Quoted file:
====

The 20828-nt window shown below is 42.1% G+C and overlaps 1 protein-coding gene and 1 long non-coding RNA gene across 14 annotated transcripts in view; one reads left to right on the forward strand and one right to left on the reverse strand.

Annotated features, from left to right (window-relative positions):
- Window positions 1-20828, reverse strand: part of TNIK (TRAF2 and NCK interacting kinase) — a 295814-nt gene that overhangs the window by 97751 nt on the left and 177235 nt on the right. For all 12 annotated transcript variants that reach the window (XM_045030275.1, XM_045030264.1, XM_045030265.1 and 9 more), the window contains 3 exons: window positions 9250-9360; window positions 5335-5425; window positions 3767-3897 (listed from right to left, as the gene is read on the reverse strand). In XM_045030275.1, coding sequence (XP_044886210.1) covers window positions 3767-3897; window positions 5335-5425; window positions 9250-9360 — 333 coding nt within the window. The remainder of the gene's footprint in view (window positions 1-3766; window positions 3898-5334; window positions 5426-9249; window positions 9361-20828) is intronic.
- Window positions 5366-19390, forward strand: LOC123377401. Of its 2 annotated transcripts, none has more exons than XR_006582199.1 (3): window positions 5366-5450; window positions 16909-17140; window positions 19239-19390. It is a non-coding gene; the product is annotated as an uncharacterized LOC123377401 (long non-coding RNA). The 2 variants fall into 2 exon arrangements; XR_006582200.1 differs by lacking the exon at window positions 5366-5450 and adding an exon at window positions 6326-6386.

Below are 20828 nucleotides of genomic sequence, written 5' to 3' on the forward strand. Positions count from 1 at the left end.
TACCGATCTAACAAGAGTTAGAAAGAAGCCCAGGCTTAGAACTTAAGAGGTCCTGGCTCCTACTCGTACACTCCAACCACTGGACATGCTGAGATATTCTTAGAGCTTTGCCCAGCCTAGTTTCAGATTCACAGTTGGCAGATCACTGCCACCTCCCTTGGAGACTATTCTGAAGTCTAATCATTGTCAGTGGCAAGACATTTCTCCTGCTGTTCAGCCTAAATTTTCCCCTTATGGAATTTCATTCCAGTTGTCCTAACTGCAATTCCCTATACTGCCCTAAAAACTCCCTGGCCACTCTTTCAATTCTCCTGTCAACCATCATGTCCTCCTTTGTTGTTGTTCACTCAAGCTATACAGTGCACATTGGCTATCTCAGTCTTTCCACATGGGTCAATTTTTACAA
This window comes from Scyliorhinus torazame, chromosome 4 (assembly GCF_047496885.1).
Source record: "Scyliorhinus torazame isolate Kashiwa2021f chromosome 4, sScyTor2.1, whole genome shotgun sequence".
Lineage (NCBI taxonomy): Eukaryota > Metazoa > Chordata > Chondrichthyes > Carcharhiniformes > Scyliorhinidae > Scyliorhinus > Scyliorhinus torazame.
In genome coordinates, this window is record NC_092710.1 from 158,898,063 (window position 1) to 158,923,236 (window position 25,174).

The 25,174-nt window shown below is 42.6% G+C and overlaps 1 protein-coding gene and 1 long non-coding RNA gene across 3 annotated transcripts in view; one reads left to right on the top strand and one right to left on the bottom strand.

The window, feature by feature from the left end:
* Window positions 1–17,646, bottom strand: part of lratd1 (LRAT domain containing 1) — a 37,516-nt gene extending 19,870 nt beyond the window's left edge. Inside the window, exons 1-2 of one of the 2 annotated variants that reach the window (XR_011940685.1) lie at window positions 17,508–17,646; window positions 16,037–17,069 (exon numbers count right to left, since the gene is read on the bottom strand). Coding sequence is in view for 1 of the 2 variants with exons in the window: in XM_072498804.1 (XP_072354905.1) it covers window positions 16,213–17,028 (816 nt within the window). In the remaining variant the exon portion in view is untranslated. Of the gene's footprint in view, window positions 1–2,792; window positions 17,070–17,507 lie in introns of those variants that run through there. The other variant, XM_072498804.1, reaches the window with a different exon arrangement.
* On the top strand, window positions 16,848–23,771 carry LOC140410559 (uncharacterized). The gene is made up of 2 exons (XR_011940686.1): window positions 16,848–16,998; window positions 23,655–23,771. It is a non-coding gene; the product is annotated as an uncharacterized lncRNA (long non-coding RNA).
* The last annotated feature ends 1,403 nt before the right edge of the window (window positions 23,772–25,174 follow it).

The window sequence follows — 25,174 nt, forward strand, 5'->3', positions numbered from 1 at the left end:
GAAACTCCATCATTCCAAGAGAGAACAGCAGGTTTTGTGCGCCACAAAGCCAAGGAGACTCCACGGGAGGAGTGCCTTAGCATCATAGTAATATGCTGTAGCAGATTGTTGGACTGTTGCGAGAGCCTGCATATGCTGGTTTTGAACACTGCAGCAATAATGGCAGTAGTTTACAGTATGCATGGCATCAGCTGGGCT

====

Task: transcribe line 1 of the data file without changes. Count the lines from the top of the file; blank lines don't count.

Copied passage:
The 20828-nt window shown below is 42.1% G+C and overlaps 1 protein-coding gene and 1 long non-coding RNA gene across 14 annotated transcripts in view; one reads left to right on the forward strand and one right to left on the reverse strand.